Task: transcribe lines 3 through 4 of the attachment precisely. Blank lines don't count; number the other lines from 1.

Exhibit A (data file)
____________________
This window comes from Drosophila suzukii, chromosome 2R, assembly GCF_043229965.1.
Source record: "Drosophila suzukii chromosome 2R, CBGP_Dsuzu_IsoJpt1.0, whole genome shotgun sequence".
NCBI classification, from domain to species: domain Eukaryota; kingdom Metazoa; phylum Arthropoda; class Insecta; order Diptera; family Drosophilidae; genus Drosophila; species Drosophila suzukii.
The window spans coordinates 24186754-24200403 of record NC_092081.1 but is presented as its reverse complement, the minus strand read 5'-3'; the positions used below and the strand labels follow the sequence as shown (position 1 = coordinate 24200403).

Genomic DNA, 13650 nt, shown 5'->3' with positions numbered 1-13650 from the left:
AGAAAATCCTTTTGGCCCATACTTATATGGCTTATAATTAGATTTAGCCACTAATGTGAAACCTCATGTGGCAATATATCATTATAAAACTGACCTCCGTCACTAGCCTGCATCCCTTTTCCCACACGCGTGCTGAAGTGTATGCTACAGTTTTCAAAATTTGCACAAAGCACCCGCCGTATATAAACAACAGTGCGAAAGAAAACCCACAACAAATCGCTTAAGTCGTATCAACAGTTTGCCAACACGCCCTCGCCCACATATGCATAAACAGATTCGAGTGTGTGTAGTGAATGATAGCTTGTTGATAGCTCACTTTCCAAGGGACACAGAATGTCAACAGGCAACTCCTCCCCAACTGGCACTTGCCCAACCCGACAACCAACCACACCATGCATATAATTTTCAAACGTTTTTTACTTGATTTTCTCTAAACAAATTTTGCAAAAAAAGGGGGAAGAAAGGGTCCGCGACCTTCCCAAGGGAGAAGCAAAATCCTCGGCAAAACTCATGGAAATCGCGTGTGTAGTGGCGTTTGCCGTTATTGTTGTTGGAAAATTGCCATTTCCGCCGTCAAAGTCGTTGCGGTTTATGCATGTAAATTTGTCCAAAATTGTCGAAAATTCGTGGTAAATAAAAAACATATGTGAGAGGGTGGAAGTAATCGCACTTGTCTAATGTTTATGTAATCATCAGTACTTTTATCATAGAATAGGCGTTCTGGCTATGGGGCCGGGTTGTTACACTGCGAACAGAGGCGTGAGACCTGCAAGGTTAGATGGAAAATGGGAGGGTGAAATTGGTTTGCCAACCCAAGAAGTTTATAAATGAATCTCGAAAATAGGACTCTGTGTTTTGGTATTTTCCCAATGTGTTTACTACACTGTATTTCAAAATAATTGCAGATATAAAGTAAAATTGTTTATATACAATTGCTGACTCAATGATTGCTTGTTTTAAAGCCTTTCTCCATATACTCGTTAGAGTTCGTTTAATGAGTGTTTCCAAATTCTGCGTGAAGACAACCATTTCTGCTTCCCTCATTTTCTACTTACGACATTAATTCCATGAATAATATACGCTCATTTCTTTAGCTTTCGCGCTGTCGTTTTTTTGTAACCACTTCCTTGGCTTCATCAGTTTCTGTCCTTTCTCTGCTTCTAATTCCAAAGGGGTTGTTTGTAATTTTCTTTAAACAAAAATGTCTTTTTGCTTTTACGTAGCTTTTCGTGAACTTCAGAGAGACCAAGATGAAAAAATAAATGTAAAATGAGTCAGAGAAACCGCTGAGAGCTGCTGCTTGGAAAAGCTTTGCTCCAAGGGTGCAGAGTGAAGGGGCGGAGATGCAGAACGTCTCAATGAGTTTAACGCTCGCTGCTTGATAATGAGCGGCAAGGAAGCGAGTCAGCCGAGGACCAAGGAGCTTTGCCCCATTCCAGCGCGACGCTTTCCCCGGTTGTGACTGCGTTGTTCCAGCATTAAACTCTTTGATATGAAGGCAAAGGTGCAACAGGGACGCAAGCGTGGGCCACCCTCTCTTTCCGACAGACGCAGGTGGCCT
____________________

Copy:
NCBI classification, from domain to species: domain Eukaryota; kingdom Metazoa; phylum Arthropoda; class Insecta; order Diptera; family Drosophilidae; genus Drosophila; species Drosophila suzukii.
The window spans coordinates 24186754-24200403 of record NC_092081.1 but is presented as its reverse complement, the minus strand read 5'-3'; the positions used below and the strand labels follow the sequence as shown (position 1 = coordinate 24200403).